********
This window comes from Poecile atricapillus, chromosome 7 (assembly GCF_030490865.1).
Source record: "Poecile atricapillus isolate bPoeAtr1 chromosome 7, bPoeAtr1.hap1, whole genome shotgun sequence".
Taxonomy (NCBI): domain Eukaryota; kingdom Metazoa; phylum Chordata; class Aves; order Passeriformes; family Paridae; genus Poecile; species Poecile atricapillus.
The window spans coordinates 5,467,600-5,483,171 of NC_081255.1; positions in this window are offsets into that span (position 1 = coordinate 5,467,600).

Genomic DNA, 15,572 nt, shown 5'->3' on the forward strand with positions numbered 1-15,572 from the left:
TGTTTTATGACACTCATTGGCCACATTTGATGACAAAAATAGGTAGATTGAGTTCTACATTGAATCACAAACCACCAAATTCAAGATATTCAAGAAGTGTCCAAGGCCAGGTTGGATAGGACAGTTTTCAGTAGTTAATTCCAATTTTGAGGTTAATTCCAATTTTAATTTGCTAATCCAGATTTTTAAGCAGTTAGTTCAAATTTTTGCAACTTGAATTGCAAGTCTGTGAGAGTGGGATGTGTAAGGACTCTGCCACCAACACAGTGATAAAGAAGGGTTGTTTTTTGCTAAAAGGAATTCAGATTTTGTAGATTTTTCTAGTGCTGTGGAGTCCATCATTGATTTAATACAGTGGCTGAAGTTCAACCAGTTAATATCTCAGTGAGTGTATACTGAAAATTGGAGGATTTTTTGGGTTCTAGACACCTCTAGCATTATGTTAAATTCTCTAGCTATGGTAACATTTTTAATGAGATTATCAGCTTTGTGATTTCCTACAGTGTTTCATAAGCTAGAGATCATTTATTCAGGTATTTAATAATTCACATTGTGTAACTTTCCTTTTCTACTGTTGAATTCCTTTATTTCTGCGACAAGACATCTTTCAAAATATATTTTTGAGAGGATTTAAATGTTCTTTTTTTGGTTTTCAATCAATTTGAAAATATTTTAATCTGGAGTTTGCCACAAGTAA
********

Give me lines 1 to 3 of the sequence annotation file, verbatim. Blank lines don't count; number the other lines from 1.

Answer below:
This window comes from Poecile atricapillus, chromosome 7 (assembly GCF_030490865.1).
Source record: "Poecile atricapillus isolate bPoeAtr1 chromosome 7, bPoeAtr1.hap1, whole genome shotgun sequence".
Taxonomy (NCBI): domain Eukaryota; kingdom Metazoa; phylum Chordata; class Aves; order Passeriformes; family Paridae; genus Poecile; species Poecile atricapillus.